Cost: $19.95/month for the first child; the second child is an additional $14.95/month. Time 4 Learning could be a cost-effective way to cover the basics if that’s all you’re using. If you’re using it as a supplement, the monthly fees could really add up.


The Tutor Review

How do I make sure my children are getting a well-rounded education? Where can I find all the extras that were once standards in a complete education without cluttering my bookshelf and depleting my wallet? The answer to these questions and many more is The Tutor.

The Tutor promises to be a tool to provide “a richer and fuller education experience for [your] children.” It focuses on art, music, geography, classic literature, elocution and more. Every quarterly issue is packed with a wide variety of subjects in each category. Some sections concentrate on one theme (like ants in the Nature section of Volume 1), while other segments have different topics.

But, you may wonder, how many trips to the library will I need to make in order to find the music resources and art prints recommended in The Tutor? None! Your purchase of The Tutor includes two CDs containing all of the referenced music (full-length pieces, not just samples) and six full-color art prints on nice paper by the featured artist.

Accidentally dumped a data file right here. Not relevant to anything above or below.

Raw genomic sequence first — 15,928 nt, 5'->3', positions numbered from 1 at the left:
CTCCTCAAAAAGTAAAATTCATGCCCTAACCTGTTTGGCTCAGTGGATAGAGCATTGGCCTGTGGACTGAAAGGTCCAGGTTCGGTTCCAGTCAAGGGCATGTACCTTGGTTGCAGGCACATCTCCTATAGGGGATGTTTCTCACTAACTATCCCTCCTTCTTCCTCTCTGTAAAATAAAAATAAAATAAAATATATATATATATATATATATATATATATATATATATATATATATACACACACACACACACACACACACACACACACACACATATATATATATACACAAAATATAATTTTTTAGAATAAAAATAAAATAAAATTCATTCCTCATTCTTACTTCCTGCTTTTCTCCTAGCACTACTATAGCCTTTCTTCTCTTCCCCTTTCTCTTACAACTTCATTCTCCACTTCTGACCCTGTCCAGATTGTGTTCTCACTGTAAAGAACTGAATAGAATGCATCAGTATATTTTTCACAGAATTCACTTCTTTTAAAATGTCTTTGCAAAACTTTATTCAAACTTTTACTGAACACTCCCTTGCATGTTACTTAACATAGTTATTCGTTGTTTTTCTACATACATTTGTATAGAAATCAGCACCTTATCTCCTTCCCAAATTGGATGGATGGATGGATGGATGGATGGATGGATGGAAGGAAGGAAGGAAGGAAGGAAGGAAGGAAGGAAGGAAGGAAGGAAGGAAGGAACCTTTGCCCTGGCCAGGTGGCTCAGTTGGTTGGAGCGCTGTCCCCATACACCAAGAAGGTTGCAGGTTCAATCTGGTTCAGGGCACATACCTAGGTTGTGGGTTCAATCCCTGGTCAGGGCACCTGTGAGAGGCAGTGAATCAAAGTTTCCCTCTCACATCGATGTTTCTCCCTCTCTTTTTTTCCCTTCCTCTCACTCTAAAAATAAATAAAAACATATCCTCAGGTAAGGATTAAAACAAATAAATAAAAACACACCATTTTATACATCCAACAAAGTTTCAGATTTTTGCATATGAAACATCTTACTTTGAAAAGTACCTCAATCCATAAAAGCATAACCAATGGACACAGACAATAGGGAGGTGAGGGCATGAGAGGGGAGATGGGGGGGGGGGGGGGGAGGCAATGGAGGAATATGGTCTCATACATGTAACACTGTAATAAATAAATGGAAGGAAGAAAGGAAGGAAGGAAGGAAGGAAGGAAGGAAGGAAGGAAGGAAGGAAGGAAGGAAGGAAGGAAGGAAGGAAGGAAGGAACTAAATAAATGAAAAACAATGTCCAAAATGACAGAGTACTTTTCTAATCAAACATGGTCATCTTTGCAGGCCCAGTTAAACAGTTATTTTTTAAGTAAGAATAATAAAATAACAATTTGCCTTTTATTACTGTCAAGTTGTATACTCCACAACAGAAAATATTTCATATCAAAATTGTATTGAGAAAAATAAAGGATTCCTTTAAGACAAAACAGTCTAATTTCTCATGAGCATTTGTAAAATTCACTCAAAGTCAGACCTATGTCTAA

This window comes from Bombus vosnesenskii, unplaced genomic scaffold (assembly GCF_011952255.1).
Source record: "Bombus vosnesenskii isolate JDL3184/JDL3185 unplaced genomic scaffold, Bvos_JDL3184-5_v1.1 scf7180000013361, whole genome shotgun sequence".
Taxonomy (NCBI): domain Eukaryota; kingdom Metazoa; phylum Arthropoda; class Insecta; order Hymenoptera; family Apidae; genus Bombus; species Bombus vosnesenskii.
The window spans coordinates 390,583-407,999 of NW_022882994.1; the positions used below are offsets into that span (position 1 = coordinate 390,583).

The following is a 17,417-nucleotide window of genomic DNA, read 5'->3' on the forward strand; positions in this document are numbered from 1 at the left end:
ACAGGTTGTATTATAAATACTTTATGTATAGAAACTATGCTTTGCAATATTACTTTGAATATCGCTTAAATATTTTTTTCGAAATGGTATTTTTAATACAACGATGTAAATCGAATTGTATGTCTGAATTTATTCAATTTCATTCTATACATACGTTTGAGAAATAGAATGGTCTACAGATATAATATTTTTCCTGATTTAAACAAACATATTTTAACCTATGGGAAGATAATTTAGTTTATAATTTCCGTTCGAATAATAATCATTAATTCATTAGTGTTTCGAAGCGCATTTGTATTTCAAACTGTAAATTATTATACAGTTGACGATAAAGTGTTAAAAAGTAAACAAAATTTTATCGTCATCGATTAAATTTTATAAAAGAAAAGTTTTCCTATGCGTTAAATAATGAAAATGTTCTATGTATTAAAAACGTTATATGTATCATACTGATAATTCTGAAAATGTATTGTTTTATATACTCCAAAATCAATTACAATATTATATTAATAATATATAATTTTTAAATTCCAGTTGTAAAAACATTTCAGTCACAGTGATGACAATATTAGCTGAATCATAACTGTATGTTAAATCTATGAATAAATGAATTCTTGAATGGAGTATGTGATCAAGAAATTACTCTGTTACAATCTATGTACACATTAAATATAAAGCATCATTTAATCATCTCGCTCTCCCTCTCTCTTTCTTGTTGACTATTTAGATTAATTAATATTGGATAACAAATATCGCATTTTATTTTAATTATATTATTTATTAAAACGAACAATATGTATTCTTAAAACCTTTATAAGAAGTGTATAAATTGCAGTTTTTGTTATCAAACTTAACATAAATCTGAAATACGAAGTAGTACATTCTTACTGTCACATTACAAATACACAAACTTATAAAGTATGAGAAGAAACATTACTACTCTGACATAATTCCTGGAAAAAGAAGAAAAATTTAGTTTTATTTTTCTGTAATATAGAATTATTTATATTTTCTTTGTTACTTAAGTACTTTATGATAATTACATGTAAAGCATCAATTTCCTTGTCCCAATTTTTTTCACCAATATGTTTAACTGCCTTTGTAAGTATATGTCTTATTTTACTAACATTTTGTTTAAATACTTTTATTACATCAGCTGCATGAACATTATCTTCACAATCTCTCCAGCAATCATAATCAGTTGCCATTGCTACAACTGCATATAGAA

The Tutor is not dated and not a rigid curriculum. A plethora of information (nearly 200 pages) makes it useful for as long as you wish, although four issues are published each year. Spiral bound books with sticky-finger-proof covers will last for years to come and all age groups will find something useful.

What’s not to like? Nothing. So far we’ve dabbled in the art, music and literature sections and are really looking forward to diving in deeper into other topics. The only thing that would make The Tutor more user friendly is the addition of a more detailed index for easier referencing.

How can you get The Tutor? Check out The Home Educator Tutor Web site. Each issue of The Tutor costs $24.95 (plus s/h). If you prefer to download it, the cost is $15 and includes the art prints, but not the music. The music is available to purchase for downloading separately, though. The bottom line is that The Tutor is worth every penny, just like your children’s education.